But it also showed off some of its most important ads and marketing tactics.
One of these campaigns has nearly been forgotten. It took place 37 years ago this month. And if it hadn't happened, it's likely none of the later success would have followed. Here's the story, the ad, and the legacy.
Apple vs. Everyone
Apple went public in 1980 and made 300 millionaires. But just a few months later it faced an existential crisis.
The personal computer market was large and growing, but it was still utterly dwarfed by the market for mainframe business computers, which was dominated by IBM: "International Business Machines."
And in August 1981, IBM announced it was getting into the personal computer market.
It's funny to think now, but IBM coming into Apple's market then was kind of like Apple or Google or Amazon coming into your market today. Potentially terrifying, maybe even worse.
Only, Jobs wasn't really worried. As Walter Isaacson wrote in his 2011 biography, right after IBM announced its new computer, Jobs had his team buy one and tear it apart.
Their consensus was that it sucked ... "a half-assed hackneyed attempt." ... Apple became cocky, not realizing that corporate technology managers might feel more comfortable buying from an established company like IBM rather than one named after a piece of fruit.
Okay, Jobs thought. With "cheeky confidence," as Isaacson put it, he decided to take out a full page ad in The Wall Street Journal, in order to "cleverly positio[n] the upcoming computer battle as a two-way contest between the spunky and rebellious Apple and the establishment Goliath IBM."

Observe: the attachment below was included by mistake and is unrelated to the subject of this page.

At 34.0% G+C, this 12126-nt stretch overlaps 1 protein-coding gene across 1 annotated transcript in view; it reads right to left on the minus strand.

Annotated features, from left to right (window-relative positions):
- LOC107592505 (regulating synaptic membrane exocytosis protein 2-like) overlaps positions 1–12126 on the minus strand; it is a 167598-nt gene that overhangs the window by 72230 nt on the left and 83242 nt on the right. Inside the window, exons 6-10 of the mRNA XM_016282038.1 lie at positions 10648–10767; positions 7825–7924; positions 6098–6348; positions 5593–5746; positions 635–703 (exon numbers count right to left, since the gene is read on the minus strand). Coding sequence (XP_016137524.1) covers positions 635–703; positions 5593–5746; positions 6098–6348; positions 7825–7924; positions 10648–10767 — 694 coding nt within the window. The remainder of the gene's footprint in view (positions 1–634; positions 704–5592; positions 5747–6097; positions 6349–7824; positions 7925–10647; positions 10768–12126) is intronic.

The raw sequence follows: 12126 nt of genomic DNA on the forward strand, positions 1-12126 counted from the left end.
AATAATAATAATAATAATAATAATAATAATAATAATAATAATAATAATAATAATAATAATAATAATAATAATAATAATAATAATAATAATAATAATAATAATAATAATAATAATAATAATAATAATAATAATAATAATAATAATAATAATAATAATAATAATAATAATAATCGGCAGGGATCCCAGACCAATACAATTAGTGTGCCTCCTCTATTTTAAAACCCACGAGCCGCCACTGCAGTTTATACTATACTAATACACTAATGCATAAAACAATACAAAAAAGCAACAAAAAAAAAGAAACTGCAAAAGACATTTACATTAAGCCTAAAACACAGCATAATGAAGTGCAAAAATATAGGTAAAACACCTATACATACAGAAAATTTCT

Its headline: "Welcome, IBM. Seriously"
(Added benefit: There were actually other personal computer companies that were just as successful as Apple at the time, like Commodore, Tandy, and Osborne. The Apple ad ignored them.)
The ad was a big deal. But Apple didn't win against IBM right away, and there's a reason why people remember the "1984" ad, the "Think Different" campaign, and many others before they remember this one.
It's actually been imitated many times, including in 2015 when a now-bankrupt music streaming company tweeted a similar message to Apple. (Also, the 2016 ad that Slack took out in The New York Times, welcoming Microsoft to its industry.)
But without this "Welcome IBM" ad, would Apple of 1981 have lived long enough to become the Apple of 2018?
Way back when -- ancient history -- it was decisions like these to position Apple as the true rebel, and to frame the battle one-on-one against the entrenched competition, that helped Apple move forward and ultimately have the chance to become the company it is today.
Which is to say, the entrenched competition.